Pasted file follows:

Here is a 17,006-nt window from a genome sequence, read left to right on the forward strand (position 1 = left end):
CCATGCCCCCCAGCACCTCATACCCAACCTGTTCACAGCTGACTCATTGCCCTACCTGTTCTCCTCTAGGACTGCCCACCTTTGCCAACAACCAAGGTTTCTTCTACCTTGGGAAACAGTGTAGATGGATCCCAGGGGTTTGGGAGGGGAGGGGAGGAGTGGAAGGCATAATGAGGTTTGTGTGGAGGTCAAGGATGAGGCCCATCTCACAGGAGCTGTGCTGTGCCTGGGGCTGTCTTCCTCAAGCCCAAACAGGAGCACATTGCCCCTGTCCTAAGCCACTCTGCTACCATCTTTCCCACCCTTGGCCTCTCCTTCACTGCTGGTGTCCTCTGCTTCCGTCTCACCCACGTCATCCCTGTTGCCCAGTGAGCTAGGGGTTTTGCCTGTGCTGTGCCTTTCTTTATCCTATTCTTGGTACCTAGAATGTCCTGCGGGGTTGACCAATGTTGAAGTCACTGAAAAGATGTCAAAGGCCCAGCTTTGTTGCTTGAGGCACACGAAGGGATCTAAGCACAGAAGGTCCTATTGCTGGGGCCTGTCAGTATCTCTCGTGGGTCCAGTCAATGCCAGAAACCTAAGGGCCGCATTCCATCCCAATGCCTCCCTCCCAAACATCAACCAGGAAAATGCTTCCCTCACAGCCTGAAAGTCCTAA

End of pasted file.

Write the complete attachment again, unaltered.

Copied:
Here is a 17,006-nt window from a genome sequence, read left to right on the forward strand (position 1 = left end):
CCATGCCCCCCAGCACCTCATACCCAACCTGTTCACAGCTGACTCATTGCCCTACCTGTTCTCCTCTAGGACTGCCCACCTTTGCCAACAACCAAGGTTTCTTCTACCTTGGGAAACAGTGTAGATGGATCCCAGGGGTTTGGGAGGGGAGGGGAGGAGTGGAAGGCATAATGAGGTTTGTGTGGAGGTCAAGGATGAGGCCCATCTCACAGGAGCTGTGCTGTGCCTGGGGCTGTCTTCCTCAAGCCCAAACAGGAGCACATTGCCCCTGTCCTAAGCCACTCTGCTACCATCTTTCCCACCCTTGGCCTCTCCTTCACTGCTGGTGTCCTCTGCTTCCGTCTCACCCACGTCATCCCTGTTGCCCAGTGAGCTAGGGGTTTTGCCTGTGCTGTGCCTTTCTTTATCCTATTCTTGGTACCTAGAATGTCCTGCGGGGTTGACCAATGTTGAAGTCACTGAAAAGATGTCAAAGGCCCAGCTTTGTTGCTTGAGGCACACGAAGGGATCTAAGCACAGAAGGTCCTATTGCTGGGGCCTGTCAGTATCTCTCGTGGGTCCAGTCAATGCCAGAAACCTAAGGGCCGCATTCCATCCCAATGCCTCCCTCCCAAACATCAACCAGGAAAATGCTTCCCTCACAGCCTGAAAGTCCTAA